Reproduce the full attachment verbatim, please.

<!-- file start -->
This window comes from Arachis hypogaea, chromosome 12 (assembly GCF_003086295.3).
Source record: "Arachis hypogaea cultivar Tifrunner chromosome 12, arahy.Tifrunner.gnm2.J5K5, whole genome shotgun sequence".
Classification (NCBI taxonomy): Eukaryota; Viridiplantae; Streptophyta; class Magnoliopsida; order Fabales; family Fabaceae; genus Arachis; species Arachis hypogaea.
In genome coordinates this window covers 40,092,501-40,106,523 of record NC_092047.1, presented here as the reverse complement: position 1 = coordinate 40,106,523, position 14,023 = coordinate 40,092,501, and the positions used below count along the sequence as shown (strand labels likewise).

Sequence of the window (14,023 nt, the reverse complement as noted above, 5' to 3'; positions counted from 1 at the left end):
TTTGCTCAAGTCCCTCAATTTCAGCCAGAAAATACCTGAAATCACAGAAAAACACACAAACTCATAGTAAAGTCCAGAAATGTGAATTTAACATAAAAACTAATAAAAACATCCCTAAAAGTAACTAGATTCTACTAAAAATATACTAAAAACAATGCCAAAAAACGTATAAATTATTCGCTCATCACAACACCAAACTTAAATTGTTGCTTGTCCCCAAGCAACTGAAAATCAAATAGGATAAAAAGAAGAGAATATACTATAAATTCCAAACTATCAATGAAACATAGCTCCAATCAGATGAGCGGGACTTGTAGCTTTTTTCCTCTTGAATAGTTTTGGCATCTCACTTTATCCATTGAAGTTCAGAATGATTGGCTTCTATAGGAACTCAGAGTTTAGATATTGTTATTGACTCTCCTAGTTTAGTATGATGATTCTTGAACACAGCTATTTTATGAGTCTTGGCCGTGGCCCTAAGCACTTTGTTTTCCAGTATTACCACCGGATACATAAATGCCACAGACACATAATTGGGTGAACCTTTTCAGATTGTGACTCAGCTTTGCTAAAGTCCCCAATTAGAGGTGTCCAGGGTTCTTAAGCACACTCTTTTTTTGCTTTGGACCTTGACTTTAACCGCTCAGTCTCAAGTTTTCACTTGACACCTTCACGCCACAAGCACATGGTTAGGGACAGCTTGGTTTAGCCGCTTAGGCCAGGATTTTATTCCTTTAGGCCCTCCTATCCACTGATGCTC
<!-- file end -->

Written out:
This window comes from Arachis hypogaea, chromosome 12 (assembly GCF_003086295.3).
Source record: "Arachis hypogaea cultivar Tifrunner chromosome 12, arahy.Tifrunner.gnm2.J5K5, whole genome shotgun sequence".
Classification (NCBI taxonomy): Eukaryota; Viridiplantae; Streptophyta; class Magnoliopsida; order Fabales; family Fabaceae; genus Arachis; species Arachis hypogaea.
In genome coordinates this window covers 40,092,501-40,106,523 of record NC_092047.1, presented here as the reverse complement: position 1 = coordinate 40,106,523, position 14,023 = coordinate 40,092,501, and the positions used below count along the sequence as shown (strand labels likewise).

Sequence of the window (14,023 nt, the reverse complement as noted above, 5' to 3'; positions counted from 1 at the left end):
TTTGCTCAAGTCCCTCAATTTCAGCCAGAAAATACCTGAAATCACAGAAAAACACACAAACTCATAGTAAAGTCCAGAAATGTGAATTTAACATAAAAACTAATAAAAACATCCCTAAAAGTAACTAGATTCTACTAAAAATATACTAAAAACAATGCCAAAAAACGTATAAATTATTCGCTCATCACAACACCAAACTTAAATTGTTGCTTGTCCCCAAGCAACTGAAAATCAAATAGGATAAAAAGAAGAGAATATACTATAAATTCCAAACTATCAATGAAACATAGCTCCAATCAGATGAGCGGGACTTGTAGCTTTTTTCCTCTTGAATAGTTTTGGCATCTCACTTTATCCATTGAAGTTCAGAATGATTGGCTTCTATAGGAACTCAGAGTTTAGATATTGTTATTGACTCTCCTAGTTTAGTATGATGATTCTTGAACACAGCTATTTTATGAGTCTTGGCCGTGGCCCTAAGCACTTTGTTTTCCAGTATTACCACCGGATACATAAATGCCACAGACACATAATTGGGTGAACCTTTTCAGATTGTGACTCAGCTTTGCTAAAGTCCCCAATTAGAGGTGTCCAGGGTTCTTAAGCACACTCTTTTTTTGCTTTGGACCTTGACTTTAACCGCTCAGTCTCAAGTTTTCACTTGACACCTTCACGCCACAAGCACATGGTTAGGGACAGCTTGGTTTAGCCGCTTAGGCCAGGATTTTATTCCTTTAGGCCCTCCTATCCACTGATGCTC